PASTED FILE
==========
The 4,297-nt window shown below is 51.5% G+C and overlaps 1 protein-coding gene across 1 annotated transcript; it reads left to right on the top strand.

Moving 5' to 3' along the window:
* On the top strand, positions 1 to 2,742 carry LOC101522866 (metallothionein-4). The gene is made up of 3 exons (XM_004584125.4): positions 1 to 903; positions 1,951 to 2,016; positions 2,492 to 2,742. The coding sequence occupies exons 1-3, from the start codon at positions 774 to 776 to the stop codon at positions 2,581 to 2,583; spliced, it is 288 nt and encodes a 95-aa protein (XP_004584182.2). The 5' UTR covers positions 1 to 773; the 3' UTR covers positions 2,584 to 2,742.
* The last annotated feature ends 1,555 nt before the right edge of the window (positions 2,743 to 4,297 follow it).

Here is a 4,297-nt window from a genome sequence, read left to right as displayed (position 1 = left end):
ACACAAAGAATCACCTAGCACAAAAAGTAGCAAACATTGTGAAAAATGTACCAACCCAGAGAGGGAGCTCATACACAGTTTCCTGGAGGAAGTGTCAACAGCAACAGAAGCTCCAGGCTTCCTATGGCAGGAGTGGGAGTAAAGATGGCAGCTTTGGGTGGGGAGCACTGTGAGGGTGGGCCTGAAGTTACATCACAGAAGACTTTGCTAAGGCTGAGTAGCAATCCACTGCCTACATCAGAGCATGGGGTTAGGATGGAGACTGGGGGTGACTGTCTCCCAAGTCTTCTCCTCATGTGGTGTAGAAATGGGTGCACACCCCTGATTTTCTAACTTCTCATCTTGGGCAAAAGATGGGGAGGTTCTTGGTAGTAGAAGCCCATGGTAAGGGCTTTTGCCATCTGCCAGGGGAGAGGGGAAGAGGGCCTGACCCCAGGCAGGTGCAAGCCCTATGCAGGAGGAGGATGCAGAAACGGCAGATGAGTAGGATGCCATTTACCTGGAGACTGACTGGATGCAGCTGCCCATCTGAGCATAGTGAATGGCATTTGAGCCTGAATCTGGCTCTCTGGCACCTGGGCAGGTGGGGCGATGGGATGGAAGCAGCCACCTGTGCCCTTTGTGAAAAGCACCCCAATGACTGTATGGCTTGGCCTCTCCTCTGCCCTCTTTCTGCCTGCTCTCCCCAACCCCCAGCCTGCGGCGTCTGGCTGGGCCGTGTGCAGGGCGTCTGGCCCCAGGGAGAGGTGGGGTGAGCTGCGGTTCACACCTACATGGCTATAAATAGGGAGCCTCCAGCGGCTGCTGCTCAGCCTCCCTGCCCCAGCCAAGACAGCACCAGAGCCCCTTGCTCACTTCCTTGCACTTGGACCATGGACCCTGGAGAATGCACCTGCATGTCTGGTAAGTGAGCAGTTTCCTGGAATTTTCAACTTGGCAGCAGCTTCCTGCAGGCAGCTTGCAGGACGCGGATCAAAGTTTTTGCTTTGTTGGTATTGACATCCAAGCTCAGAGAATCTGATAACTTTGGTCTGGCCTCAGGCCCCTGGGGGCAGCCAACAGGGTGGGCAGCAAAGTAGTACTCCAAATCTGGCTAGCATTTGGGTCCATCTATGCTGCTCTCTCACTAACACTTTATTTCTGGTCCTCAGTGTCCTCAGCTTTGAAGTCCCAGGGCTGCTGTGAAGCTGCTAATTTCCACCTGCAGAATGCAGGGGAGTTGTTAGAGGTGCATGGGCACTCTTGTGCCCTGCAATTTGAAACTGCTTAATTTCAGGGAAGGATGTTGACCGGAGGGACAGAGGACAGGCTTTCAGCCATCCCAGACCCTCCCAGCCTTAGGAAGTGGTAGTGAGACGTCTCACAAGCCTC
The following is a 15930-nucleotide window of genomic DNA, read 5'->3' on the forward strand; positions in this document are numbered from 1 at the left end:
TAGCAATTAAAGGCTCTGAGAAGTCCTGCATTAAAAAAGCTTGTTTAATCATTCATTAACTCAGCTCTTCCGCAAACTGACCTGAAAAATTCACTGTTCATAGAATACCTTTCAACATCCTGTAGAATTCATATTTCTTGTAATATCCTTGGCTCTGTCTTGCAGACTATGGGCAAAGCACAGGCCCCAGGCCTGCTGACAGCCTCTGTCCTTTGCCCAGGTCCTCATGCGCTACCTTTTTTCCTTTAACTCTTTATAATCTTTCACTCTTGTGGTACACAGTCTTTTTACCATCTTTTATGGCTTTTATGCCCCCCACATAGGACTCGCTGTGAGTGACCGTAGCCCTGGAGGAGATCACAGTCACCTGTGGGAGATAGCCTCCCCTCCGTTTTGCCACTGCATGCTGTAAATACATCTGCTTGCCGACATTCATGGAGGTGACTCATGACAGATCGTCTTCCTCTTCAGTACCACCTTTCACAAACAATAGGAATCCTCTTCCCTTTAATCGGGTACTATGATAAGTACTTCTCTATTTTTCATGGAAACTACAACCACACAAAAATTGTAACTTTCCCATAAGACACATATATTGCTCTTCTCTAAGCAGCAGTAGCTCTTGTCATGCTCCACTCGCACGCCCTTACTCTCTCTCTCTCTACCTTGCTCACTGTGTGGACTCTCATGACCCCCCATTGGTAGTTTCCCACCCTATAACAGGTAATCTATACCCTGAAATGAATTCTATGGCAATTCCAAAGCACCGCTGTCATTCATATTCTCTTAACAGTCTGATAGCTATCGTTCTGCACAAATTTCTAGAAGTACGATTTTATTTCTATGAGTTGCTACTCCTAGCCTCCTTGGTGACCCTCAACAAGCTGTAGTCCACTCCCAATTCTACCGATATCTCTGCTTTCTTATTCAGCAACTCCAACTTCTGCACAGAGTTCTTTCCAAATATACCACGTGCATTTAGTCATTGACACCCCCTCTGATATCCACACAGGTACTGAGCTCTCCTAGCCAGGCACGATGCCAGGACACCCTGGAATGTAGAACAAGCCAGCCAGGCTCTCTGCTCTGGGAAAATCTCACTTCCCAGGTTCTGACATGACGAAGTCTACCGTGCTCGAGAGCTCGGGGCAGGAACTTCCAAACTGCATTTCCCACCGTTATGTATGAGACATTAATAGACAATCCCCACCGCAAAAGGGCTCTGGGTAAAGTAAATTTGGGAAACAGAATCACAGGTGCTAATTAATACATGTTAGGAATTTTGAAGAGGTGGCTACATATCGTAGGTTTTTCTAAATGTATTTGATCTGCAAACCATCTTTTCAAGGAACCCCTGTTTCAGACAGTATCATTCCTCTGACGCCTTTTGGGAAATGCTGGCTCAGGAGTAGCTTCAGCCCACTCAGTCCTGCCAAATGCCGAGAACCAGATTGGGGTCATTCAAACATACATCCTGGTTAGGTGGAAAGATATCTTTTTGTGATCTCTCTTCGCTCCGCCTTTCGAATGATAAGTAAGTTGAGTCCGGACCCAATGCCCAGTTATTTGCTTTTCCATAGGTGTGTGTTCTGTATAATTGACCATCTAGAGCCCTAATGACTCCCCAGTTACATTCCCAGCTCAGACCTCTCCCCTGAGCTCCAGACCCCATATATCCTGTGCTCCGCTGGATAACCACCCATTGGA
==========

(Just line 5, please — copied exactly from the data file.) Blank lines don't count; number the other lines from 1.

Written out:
Here is a 4,297-nt window from a genome sequence, read left to right as displayed (position 1 = left end):